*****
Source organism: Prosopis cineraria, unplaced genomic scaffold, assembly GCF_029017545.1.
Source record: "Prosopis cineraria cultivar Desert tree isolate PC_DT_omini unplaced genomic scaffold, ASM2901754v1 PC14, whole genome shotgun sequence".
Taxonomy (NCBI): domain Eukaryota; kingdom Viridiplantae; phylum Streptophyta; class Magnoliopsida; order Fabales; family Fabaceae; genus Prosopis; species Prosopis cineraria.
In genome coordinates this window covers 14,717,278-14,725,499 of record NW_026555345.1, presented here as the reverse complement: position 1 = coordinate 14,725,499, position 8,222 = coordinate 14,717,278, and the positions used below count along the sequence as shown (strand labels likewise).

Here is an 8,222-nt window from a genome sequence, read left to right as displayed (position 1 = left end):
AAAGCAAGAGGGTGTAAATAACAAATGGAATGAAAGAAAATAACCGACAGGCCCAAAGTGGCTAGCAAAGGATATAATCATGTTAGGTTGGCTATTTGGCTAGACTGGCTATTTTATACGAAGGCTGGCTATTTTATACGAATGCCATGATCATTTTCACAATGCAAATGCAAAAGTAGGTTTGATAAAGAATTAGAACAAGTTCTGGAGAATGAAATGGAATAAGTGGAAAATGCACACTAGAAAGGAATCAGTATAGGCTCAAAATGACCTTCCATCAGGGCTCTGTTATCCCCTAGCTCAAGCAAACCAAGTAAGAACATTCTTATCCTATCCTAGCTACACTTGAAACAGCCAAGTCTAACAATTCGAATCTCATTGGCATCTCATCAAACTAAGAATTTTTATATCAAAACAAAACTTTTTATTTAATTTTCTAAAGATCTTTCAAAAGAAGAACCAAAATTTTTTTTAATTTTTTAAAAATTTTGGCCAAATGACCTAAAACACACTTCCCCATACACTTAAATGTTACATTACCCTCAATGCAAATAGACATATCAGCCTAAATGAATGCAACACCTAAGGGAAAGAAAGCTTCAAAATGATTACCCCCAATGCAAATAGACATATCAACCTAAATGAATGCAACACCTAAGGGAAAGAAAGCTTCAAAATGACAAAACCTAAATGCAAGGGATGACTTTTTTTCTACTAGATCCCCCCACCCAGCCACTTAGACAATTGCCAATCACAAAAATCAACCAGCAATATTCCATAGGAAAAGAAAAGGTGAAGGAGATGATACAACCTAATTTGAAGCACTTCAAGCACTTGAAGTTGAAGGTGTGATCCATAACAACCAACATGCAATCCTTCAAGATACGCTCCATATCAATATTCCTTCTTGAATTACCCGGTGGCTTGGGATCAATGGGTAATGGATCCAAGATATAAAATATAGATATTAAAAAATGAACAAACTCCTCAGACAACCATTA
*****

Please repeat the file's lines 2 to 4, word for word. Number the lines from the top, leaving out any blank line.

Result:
Source record: "Prosopis cineraria cultivar Desert tree isolate PC_DT_omini unplaced genomic scaffold, ASM2901754v1 PC14, whole genome shotgun sequence".
Taxonomy (NCBI): domain Eukaryota; kingdom Viridiplantae; phylum Streptophyta; class Magnoliopsida; order Fabales; family Fabaceae; genus Prosopis; species Prosopis cineraria.
In genome coordinates this window covers 14,717,278-14,725,499 of record NW_026555345.1, presented here as the reverse complement: position 1 = coordinate 14,725,499, position 8,222 = coordinate 14,717,278, and the positions used below count along the sequence as shown (strand labels likewise).